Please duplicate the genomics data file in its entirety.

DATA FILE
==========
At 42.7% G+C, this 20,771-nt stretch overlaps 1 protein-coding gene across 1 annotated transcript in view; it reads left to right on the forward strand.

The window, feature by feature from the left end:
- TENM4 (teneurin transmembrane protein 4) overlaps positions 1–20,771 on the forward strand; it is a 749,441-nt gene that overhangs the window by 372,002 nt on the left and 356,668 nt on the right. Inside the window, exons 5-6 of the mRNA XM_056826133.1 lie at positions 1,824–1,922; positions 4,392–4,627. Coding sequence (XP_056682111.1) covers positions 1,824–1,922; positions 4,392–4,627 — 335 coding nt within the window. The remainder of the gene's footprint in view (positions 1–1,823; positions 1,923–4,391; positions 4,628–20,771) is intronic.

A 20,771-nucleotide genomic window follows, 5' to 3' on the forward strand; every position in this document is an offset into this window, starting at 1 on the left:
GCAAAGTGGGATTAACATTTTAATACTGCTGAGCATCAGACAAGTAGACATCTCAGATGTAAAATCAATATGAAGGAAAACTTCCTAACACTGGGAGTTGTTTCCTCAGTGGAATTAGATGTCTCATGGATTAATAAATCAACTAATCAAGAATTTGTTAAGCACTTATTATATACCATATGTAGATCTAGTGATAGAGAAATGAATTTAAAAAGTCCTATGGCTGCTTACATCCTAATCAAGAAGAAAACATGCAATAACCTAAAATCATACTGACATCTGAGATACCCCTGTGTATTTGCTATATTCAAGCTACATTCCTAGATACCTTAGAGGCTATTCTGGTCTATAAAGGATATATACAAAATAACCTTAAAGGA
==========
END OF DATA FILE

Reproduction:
At 42.7% G+C, this 20,771-nt stretch overlaps 1 protein-coding gene across 1 annotated transcript in view; it reads left to right on the forward strand.

The window, feature by feature from the left end:
- TENM4 (teneurin transmembrane protein 4) overlaps positions 1–20,771 on the forward strand; it is a 749,441-nt gene that overhangs the window by 372,002 nt on the left and 356,668 nt on the right. Inside the window, exons 5-6 of the mRNA XM_056826133.1 lie at positions 1,824–1,922; positions 4,392–4,627. Coding sequence (XP_056682111.1) covers positions 1,824–1,922; positions 4,392–4,627 — 335 coding nt within the window. The remainder of the gene's footprint in view (positions 1–1,823; positions 1,923–4,391; positions 4,628–20,771) is intronic.

A 20,771-nucleotide genomic window follows, 5' to 3' on the forward strand; every position in this document is an offset into this window, starting at 1 on the left:
GCAAAGTGGGATTAACATTTTAATACTGCTGAGCATCAGACAAGTAGACATCTCAGATGTAAAATCAATATGAAGGAAAACTTCCTAACACTGGGAGTTGTTTCCTCAGTGGAATTAGATGTCTCATGGATTAATAAATCAACTAATCAAGAATTTGTTAAGCACTTATTATATACCATATGTAGATCTAGTGATAGAGAAATGAATTTAAAAAGTCCTATGGCTGCTTACATCCTAATCAAGAAGAAAACATGCAATAACCTAAAATCATACTGACATCTGAGATACCCCTGTGTATTTGCTATATTCAAGCTACATTCCTAGATACCTTAGAGGCTATTCTGGTCTATAAAGGATATATACAAAATAACCTTAAAGGA